Secondly, it’s my belief that what someone “deserves” has less to do with what’s obvious and more to do with a set of intangible factors. Gandhi and Mother Teresa are examples of people who performed virtue but underneath their public persona, were involved in some highly questionable and even downright ghastly activities and philosophies. They aren’t the only ones. Do any of them really “deserve” to be lauded as they are?
Third, what people have or don’t have (or the capacity to have or not have), is based largely on a range of outside variables like their employment, their family size, their education, their habits, and other personal choices that we are told are nobody else’s business. Yes, some of us will have to work harder or longer for those things, but that’s an inescapable fact of life that doesn’t somehow qualify us for martyrdom.
Fourth, the notion of someone deserving something operates within a set of standards that I don’t think we, as a society, are clear about yet.
Maybe the better argument is what people need, not “deserve.” I postulate that by focusing on what we need, we are in a better position to take ownership of getting those needs met. Fixating on what we think we “deserve” is a waste of time, mainly because it implies that responsibility for our life is in someone else’s hands. For the die-hard advocates, deciding what those for whom you do your activism “deserve” isn’t going to benefit them the way advocating for their needs will. Similar to those driver’s education cars with breaks on both sides, the goal should be to address their immediate need and give people the tools they lack to access the things conducive to stability long-term.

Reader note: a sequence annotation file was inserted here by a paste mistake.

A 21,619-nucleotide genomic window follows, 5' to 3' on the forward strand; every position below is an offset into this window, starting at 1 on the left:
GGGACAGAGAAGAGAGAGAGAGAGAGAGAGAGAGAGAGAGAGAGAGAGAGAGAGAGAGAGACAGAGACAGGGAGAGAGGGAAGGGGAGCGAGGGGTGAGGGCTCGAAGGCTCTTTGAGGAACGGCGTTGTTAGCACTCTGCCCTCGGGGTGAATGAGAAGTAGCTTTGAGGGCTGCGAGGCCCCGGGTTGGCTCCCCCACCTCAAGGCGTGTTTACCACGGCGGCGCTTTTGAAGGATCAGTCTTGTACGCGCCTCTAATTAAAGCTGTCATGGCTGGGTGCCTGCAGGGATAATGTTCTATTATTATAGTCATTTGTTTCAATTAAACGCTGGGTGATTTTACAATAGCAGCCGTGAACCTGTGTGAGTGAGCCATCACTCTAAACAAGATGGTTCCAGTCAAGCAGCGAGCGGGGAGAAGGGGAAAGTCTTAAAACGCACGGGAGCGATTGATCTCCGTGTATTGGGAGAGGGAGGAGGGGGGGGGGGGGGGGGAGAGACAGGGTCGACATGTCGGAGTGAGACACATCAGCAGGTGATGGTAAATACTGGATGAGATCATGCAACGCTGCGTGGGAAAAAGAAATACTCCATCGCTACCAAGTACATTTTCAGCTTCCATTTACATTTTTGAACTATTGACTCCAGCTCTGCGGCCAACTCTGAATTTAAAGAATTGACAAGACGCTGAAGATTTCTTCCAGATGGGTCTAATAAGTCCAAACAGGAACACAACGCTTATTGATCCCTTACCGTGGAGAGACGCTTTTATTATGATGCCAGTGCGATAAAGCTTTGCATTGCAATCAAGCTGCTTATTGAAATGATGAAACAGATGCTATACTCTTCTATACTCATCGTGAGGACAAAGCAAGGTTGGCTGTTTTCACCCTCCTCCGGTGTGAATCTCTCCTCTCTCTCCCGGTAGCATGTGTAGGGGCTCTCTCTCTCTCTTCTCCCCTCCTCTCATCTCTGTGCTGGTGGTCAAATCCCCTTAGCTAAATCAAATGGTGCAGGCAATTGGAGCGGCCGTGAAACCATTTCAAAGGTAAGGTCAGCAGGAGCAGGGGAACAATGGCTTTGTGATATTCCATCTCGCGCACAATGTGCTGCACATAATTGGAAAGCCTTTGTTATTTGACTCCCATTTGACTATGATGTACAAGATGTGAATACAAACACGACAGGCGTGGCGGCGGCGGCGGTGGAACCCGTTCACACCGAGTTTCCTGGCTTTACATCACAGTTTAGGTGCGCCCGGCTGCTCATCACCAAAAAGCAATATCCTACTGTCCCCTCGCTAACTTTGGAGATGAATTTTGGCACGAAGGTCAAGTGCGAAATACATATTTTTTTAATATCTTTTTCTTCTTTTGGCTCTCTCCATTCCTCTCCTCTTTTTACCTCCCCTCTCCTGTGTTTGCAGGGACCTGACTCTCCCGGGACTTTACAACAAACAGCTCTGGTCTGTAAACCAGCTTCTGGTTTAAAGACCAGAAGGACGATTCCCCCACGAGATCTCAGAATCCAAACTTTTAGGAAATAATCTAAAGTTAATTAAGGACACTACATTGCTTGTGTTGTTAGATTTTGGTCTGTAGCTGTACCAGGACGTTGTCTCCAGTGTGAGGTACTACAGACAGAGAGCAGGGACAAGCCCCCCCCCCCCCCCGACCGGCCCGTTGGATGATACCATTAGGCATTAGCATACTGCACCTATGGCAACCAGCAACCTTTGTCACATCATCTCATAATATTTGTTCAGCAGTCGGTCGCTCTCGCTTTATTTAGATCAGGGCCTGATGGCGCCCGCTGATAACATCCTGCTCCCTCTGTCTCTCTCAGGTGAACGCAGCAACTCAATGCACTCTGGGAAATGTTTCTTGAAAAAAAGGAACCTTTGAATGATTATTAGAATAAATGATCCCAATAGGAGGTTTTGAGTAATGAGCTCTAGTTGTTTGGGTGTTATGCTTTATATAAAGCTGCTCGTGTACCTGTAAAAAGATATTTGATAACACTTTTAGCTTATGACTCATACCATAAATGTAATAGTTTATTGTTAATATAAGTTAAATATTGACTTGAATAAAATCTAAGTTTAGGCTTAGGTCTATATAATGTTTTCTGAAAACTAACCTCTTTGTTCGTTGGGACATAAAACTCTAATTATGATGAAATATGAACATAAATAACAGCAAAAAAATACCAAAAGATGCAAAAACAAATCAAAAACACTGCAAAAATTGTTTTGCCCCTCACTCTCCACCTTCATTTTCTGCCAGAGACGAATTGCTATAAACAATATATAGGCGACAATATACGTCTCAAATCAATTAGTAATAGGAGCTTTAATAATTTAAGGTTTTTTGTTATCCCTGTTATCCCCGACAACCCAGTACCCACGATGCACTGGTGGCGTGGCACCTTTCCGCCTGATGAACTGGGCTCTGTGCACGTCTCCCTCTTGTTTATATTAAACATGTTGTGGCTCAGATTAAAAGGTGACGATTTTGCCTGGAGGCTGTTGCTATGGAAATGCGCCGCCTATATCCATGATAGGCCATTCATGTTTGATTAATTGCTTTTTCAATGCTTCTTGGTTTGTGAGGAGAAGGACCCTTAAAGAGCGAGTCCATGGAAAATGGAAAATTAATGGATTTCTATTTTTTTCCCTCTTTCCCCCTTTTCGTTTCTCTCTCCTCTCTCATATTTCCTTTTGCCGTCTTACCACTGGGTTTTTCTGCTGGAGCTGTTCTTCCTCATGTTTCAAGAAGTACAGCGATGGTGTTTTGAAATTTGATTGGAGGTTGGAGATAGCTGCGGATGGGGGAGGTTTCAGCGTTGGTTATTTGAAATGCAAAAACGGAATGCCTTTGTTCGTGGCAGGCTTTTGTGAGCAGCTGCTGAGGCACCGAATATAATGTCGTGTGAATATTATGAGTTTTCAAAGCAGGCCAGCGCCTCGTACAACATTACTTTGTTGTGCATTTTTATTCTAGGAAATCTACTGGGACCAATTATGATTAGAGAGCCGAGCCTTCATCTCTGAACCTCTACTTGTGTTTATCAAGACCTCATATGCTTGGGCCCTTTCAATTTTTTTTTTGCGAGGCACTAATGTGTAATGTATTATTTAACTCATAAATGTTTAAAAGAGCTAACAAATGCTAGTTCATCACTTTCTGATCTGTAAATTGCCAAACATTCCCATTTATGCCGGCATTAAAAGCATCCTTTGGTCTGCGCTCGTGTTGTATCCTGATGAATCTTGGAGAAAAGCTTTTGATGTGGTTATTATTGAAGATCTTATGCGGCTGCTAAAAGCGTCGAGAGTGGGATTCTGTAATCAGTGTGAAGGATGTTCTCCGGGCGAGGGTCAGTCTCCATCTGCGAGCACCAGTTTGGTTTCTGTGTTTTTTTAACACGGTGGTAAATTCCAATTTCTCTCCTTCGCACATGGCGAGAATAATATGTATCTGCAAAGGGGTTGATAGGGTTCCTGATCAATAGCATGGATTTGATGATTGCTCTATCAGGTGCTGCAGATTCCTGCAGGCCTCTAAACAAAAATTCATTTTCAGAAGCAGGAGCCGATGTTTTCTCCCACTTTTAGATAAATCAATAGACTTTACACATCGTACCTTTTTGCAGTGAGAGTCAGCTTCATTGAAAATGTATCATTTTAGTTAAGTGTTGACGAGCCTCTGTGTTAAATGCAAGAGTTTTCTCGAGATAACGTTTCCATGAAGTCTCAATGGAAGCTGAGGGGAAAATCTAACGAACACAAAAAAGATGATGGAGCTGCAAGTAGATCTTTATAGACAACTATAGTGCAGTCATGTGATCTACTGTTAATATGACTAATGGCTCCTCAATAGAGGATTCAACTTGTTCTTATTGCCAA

I have to question a mindset that looks at someone who has a problem with procuring stable housing, feeding themselves, accessing clean water, and healthcare and decides to declare that that person “deserves” cable. In fact, I wonder if these deservedness advocates actually know people who are really poor. I feel confident in saying that someone who can be described as “poor” or at/below the poverty line is not worried about not being able to stand in line for 8 hours for the newest iteration of the iPhone.
It turns out that Truly Wacken’s mom was donating hundreds of dollars’ worth of costuming to the Drama department and that’s why she was chosen to play Queen of Hearts (she also kind of resembled the Queen of Hearts but that’s extraneous shade). She was going to get that part no matter what. Though 5th grade me was ticked off at having been passed over, I needed the experience of being the best and still not winning. I needed to learn that me just being wonderful (by my own evaluation or that of others) would not always be enough. Over 20 years later, I’m still alive to tell the tale.
Most of us have heard someone say that the world owes each of us nothing. Whether or not you agree with that doctrine personally, the fact remains that it’s not about what we “deserve” but about what we have; and what we choose to do with what we have. It takes far more than us thinking we “deserve” things for them to actually materialize. Poverty, suffering, loss, unfairness, trauma are not new phenomena. These things make us neither deserving or non-deserving. They merely confirm that we’re human.